When scouting public lands, the author has one standing rule: if he can’t access it with an elevated climb then he doesn’t waste his time. Other hunters will be too lazy to climb hills and tough areas, but he doesn’t and that’s often where deer will be. (Photo: John Eberhart)

When scouting state land I have one standing rule: If I can access a location by walking in an upright position I will not set it up. I only set up places where most other hunters refuse to go because it requires too much work. Access to these types of areas usually require waders, hip boots, a canoe, a boat, or crawling on hands and knees through brush. These are the areas mature deer are forced into and I refuse to waste my hunting time in the easily accessed areas where the multitudes of other hunters go.

When you’re scouting during the post-season, taking a saw or tools to gain access to tough areas is a plus. Walk in creeks, go where other hunters won’t go, seek new locations that may be challenging to many but not to you. (Photo: John Eberhart)

Always look for indications of hunting activity — scars on trees from climbers, stands left in trees, shooting lanes and bare spots from bait piles. Knowing where other hunters are is oftentimes more important than locating deer sign.

Setting up on the best sign in the world is meaningless if that sign was made during the security of darkness. In HCHP areas, other hunter activity will influence daytime deer activity and movement patterns more than any other factor, period!

Note all pertinent information about other hunters’ locations, such as how high they hunt, type of location, whether their location in the tree offers adequate cover, whether they have proper shooting lanes and if they bait, and how much attention they pay to detail. You can estimate the competence level of other hunters by their stand locations and adjust your seasonal and daily timing accordingly. For instance, if their stands are on short crop field edges, they are helping you by causing deer to spend more time within cover and improving your chances of deer encounters.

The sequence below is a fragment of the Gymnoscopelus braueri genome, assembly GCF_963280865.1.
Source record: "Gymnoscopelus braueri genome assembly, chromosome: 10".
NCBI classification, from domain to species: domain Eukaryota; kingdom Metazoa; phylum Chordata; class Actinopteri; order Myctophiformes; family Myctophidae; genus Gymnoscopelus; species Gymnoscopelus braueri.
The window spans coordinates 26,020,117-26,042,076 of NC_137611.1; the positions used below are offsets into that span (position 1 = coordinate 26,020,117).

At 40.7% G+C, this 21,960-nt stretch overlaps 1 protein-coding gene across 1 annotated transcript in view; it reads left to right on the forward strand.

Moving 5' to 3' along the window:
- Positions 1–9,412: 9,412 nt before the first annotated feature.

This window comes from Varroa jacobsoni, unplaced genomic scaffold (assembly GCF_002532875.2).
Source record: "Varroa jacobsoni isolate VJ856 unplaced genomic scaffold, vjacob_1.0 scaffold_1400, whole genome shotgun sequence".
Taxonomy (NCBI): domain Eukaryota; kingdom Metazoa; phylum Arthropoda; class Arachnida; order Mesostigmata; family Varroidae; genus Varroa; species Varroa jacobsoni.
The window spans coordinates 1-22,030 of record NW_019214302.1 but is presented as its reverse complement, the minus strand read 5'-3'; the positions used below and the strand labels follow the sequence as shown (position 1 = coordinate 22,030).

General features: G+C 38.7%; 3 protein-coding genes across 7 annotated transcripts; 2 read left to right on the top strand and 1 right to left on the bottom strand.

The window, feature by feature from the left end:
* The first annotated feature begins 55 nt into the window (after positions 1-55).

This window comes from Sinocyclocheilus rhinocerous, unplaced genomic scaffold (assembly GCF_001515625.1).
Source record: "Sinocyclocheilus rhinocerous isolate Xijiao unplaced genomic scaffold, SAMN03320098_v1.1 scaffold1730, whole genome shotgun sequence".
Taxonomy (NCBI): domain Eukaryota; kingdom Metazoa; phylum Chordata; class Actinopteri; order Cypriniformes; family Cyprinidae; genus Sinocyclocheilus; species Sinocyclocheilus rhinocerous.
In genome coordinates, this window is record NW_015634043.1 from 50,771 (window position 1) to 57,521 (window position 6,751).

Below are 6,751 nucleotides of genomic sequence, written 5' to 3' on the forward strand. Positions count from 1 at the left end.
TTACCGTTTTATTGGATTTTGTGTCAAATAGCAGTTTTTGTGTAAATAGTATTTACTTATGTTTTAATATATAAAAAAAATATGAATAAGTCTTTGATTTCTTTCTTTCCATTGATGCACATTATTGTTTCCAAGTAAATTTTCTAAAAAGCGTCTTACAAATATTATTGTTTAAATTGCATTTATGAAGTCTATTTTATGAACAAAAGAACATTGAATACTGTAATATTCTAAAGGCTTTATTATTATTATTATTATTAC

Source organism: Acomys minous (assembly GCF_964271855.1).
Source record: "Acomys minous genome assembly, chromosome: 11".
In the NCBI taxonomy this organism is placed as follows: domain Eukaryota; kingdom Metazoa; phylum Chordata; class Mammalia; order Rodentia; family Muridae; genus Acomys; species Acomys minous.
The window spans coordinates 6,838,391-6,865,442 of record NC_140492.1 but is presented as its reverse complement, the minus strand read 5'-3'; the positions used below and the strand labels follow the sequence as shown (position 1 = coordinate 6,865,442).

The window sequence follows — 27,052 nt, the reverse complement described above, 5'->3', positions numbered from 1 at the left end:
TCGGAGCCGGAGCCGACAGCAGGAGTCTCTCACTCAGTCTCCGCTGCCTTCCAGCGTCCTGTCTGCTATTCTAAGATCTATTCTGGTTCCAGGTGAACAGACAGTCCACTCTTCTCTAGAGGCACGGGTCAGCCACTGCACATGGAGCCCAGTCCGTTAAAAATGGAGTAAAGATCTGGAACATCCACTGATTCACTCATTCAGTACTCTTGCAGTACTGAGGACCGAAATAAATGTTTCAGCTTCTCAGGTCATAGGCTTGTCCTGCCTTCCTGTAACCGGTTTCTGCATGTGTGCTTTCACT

The more consequential and heavier the pressure, the better mature deer are at avoiding all daytime movements in any type of vulnerable areas. Thus, understanding average hunter behavior and hunting in a different manner is vital to success in heavy hunted areas. As you scout and set up locations, mark your aerial photos or draw maps with notes so that you have a foundation on paper for a plan of attack. Just as any successful business endeavor requires a plan, you should have a plan in place for each phase of the hunting season.

Other than some brief preseason scouting for early season hunts, the vast majority of your scouting and tree preparation should be done for the year. Whenever a preseason trip is required to confirm active scrapes, food production, rub lines or any other activity, a properly cared for activated Scent Lok suit, gloves and clean rubber boots are required to keep human odor to an absolute minimum.

— John Eberhart is an accomplished big buck bowhunter from Michigan who has exclusively hunted heavily pressured public and knock-on-doors for free permission properties for 52 seasons. Learn more about his tactics through his instructional books and DVDs available at: www.deer-john.net